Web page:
“The logistics are still being worked out but we’re looking forward to hearing the concerns directly from the protesters that were blockading that site,” Akeeagok said.

Akeeagok said two letters were sent out on Feb. 8 and 10, the first being a joint letter between QIA and NTI that invited the hunters to meetings to discuss direct benefits to affected communities. The association would not provide Nunatsiaq News with the letters, stating they were not meant to be made public.

But Idlout said she has not heard from anyone at QIA, even after she told them the hunters had accepted the invitation.

“I have reached out to QIA on a couple of occasions requesting an update as to when meetings [can] start being planned,” Idlout wrote in an email to Nunatsiaq News, “but I have not received any responses.”

Baffinland estimates that by 2038 it will pay $1.4 billion to NTI and $1 billion to QIA.

The Nunavut Impact Review Board final hearing on Baffinland’s proposed mine expansion was set to wrap up Feb. 6. But the board decided to extend the hearing to give hamlets and Inuit associations more time ask questions. The hearing will resume in Iqaluit from April 12 to 21.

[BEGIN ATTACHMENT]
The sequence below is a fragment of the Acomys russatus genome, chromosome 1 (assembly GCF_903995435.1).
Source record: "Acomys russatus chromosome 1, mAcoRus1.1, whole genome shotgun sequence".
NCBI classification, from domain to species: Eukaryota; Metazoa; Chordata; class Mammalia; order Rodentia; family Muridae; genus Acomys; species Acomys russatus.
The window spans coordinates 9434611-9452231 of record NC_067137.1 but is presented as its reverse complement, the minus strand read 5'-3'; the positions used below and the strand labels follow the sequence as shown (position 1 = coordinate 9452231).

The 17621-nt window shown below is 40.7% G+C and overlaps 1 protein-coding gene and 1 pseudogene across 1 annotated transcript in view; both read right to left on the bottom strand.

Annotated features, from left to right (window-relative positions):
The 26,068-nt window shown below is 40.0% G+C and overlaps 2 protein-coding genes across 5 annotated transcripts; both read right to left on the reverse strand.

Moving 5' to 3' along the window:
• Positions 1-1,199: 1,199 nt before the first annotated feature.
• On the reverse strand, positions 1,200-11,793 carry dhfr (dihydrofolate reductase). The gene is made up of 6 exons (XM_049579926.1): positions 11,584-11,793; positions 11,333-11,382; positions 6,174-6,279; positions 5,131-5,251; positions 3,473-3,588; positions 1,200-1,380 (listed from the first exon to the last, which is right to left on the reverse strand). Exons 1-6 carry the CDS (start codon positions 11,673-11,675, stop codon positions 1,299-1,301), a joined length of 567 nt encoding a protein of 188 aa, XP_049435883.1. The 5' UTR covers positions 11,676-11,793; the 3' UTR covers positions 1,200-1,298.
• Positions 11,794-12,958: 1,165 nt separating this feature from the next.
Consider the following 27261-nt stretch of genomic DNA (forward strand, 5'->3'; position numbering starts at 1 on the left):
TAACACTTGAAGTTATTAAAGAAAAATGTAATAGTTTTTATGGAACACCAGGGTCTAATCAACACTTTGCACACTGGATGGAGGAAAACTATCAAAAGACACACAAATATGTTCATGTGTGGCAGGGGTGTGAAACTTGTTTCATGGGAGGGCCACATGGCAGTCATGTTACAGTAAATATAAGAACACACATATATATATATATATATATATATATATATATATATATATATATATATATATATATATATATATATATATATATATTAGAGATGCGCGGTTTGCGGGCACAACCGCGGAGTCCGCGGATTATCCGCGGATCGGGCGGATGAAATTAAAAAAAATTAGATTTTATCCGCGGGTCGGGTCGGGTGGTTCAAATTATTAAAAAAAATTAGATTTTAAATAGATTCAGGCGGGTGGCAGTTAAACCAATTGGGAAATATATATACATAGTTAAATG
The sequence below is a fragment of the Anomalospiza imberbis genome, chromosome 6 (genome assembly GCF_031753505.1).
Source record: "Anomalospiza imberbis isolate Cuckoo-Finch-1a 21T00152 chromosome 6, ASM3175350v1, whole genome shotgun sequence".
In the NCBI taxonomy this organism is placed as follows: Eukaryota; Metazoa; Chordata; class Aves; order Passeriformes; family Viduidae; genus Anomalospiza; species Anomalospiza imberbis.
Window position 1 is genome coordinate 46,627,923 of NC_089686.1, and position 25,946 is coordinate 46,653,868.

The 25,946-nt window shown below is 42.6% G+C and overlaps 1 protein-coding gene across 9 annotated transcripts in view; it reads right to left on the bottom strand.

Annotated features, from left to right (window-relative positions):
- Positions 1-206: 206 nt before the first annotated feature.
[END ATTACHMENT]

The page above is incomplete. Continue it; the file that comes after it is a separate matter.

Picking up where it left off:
This article has been updated to clarify the objectives of the protesters and to clarify the amount of money Inuit associations receive in royalties.

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(15) Comments:

  1. Posted by Samuel Browne on

    This illegal blockade is over.QIA has an obligation to take care of the communities the mine affects..Lori idlout is grandstanding other mining companies are watching..rail line is better than how many truck loads a day stockpiling.lets hope the protesters don’t bite their noses to spite thier faces..and Qia don’t blow the share holders money(not personal piggy bank for hierarchy) the way its being done by mismanagers@ in point..northern fiasco&300k that walked out of an account with no accountability to the guy with sticky fingers..odious..loss of fuel contract & a slew of indiscretions ..beneficiary share holders in name…are being left out in the cold..yet the people @the trough are getting richer in kitimeot..proof is in the gap that wider ..between the haves and the have-nots.. so qia must learn from Kia mismanaged.. spread the money to the real beneficiaries..the people..your people…


  2. Posted by Just Askin’ on